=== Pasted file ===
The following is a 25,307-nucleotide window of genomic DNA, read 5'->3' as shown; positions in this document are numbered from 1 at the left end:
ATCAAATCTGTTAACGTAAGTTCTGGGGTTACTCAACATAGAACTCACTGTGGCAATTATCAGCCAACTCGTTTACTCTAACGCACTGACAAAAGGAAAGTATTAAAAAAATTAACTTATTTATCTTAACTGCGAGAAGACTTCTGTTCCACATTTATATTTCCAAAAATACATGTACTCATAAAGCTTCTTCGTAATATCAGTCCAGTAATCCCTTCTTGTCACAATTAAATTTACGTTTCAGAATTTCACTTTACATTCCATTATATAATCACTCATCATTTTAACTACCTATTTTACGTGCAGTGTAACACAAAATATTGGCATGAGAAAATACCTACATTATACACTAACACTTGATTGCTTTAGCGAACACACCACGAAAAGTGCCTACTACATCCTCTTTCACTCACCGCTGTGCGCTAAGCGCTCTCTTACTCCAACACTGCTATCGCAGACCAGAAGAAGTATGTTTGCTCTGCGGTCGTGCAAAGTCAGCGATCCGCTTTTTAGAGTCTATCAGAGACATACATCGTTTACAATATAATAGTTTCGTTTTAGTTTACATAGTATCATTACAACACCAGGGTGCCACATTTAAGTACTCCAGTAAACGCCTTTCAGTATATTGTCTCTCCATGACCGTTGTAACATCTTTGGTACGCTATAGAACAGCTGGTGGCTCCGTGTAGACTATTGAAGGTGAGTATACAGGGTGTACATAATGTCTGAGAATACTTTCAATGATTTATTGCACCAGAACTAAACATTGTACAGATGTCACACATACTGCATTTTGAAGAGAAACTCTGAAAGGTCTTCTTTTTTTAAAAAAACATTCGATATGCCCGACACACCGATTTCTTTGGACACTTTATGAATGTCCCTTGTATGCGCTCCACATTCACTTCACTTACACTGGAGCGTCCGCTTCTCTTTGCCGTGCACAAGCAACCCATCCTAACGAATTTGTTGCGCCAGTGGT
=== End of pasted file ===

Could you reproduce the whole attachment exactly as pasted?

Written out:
The following is a 25,307-nucleotide window of genomic DNA, read 5'->3' as shown; positions in this document are numbered from 1 at the left end:
ATCAAATCTGTTAACGTAAGTTCTGGGGTTACTCAACATAGAACTCACTGTGGCAATTATCAGCCAACTCGTTTACTCTAACGCACTGACAAAAGGAAAGTATTAAAAAAATTAACTTATTTATCTTAACTGCGAGAAGACTTCTGTTCCACATTTATATTTCCAAAAATACATGTACTCATAAAGCTTCTTCGTAATATCAGTCCAGTAATCCCTTCTTGTCACAATTAAATTTACGTTTCAGAATTTCACTTTACATTCCATTATATAATCACTCATCATTTTAACTACCTATTTTACGTGCAGTGTAACACAAAATATTGGCATGAGAAAATACCTACATTATACACTAACACTTGATTGCTTTAGCGAACACACCACGAAAAGTGCCTACTACATCCTCTTTCACTCACCGCTGTGCGCTAAGCGCTCTCTTACTCCAACACTGCTATCGCAGACCAGAAGAAGTATGTTTGCTCTGCGGTCGTGCAAAGTCAGCGATCCGCTTTTTAGAGTCTATCAGAGACATACATCGTTTACAATATAATAGTTTCGTTTTAGTTTACATAGTATCATTACAACACCAGGGTGCCACATTTAAGTACTCCAGTAAACGCCTTTCAGTATATTGTCTCTCCATGACCGTTGTAACATCTTTGGTACGCTATAGAACAGCTGGTGGCTCCGTGTAGACTATTGAAGGTGAGTATACAGGGTGTACATAATGTCTGAGAATACTTTCAATGATTTATTGCACCAGAACTAAACATTGTACAGATGTCACACATACTGCATTTTGAAGAGAAACTCTGAAAGGTCTTCTTTTTTTAAAAAAACATTCGATATGCCCGACACACCGATTTCTTTGGACACTTTATGAATGTCCCTTGTATGCGCTCCACATTCACTTCACTTACACTGGAGCGTCCGCTTCTCTTTGCCGTGCACAAGCAACCCATCCTAACGAATTTGTTGCGCCAGTGGT